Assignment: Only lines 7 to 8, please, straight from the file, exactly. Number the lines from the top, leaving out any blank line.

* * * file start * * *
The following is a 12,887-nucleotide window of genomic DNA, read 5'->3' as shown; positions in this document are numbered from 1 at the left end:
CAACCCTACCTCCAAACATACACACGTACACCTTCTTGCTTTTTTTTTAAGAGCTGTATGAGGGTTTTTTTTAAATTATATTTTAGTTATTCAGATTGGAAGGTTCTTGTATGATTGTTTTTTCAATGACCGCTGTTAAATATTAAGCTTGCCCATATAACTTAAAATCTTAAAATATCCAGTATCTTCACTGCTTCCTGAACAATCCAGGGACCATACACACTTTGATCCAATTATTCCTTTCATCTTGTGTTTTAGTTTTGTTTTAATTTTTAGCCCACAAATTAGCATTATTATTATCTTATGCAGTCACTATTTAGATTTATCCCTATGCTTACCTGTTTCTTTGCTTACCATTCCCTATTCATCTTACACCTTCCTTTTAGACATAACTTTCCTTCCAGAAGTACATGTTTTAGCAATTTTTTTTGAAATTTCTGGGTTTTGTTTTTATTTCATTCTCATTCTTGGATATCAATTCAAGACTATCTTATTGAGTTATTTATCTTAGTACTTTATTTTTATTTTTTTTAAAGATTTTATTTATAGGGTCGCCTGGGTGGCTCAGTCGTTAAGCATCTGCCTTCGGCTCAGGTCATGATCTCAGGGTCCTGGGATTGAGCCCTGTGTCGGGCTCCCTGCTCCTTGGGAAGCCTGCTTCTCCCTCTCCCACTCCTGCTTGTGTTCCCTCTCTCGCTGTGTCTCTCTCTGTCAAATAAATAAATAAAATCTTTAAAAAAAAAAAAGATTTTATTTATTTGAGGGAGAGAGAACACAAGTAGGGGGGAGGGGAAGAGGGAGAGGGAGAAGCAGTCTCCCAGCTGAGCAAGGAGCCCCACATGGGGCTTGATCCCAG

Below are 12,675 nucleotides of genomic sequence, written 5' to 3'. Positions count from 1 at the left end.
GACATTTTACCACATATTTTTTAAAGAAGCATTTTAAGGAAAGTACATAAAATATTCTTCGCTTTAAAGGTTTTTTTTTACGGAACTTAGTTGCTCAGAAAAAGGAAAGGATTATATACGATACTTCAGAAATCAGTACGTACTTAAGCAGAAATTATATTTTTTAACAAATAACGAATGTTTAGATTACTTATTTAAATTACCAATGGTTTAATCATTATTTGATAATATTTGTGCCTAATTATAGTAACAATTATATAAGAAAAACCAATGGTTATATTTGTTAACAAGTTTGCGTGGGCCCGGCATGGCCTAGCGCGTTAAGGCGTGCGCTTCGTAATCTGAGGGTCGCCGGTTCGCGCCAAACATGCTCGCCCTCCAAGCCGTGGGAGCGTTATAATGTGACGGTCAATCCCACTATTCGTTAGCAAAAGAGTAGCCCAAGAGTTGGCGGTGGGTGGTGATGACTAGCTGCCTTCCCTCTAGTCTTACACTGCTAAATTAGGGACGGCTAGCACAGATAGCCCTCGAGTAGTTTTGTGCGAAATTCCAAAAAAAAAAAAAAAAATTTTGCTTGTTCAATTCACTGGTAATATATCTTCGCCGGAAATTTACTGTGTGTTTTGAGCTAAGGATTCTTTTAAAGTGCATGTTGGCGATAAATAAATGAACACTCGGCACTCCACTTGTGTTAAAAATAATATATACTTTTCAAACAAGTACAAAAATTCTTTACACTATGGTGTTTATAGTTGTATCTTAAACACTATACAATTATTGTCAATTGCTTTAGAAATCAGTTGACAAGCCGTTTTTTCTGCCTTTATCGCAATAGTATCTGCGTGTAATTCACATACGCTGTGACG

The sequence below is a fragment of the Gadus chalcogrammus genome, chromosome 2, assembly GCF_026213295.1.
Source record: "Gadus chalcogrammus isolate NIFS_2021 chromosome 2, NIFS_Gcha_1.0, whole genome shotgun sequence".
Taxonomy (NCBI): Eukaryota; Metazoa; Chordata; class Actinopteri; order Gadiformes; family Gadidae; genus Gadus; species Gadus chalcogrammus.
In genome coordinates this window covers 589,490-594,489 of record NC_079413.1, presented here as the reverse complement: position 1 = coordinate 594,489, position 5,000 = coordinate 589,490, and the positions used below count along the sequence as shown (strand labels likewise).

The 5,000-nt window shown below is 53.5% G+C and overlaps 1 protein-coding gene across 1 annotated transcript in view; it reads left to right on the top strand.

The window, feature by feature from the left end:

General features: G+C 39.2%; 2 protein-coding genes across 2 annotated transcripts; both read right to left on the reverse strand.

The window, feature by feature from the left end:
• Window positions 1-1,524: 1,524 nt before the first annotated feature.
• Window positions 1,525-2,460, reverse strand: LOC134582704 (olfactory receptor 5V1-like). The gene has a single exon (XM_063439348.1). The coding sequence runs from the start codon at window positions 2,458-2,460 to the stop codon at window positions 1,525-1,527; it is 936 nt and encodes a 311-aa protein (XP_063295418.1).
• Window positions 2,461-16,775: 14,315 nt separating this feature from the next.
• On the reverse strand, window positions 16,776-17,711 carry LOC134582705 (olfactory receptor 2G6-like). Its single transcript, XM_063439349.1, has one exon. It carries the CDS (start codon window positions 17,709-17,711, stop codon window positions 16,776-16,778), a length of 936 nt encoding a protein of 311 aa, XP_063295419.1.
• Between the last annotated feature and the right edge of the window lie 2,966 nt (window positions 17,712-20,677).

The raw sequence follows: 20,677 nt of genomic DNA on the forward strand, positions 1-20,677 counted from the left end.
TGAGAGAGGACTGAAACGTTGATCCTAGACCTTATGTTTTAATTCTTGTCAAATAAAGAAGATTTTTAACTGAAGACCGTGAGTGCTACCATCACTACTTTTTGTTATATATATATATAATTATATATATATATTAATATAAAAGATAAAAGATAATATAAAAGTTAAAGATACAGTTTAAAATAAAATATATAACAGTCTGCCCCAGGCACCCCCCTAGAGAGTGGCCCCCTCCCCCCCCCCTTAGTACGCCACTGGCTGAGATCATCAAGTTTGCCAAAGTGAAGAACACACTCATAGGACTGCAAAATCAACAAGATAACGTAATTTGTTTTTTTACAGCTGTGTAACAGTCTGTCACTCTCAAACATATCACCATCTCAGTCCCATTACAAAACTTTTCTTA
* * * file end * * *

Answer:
Taxonomy (NCBI): Eukaryota; Metazoa; Chordata; class Actinopteri; order Gadiformes; family Gadidae; genus Gadus; species Gadus chalcogrammus.
In genome coordinates this window covers 589,490-594,489 of record NC_079413.1, presented here as the reverse complement: position 1 = coordinate 594,489, position 5,000 = coordinate 589,490, and the positions used below count along the sequence as shown (strand labels likewise).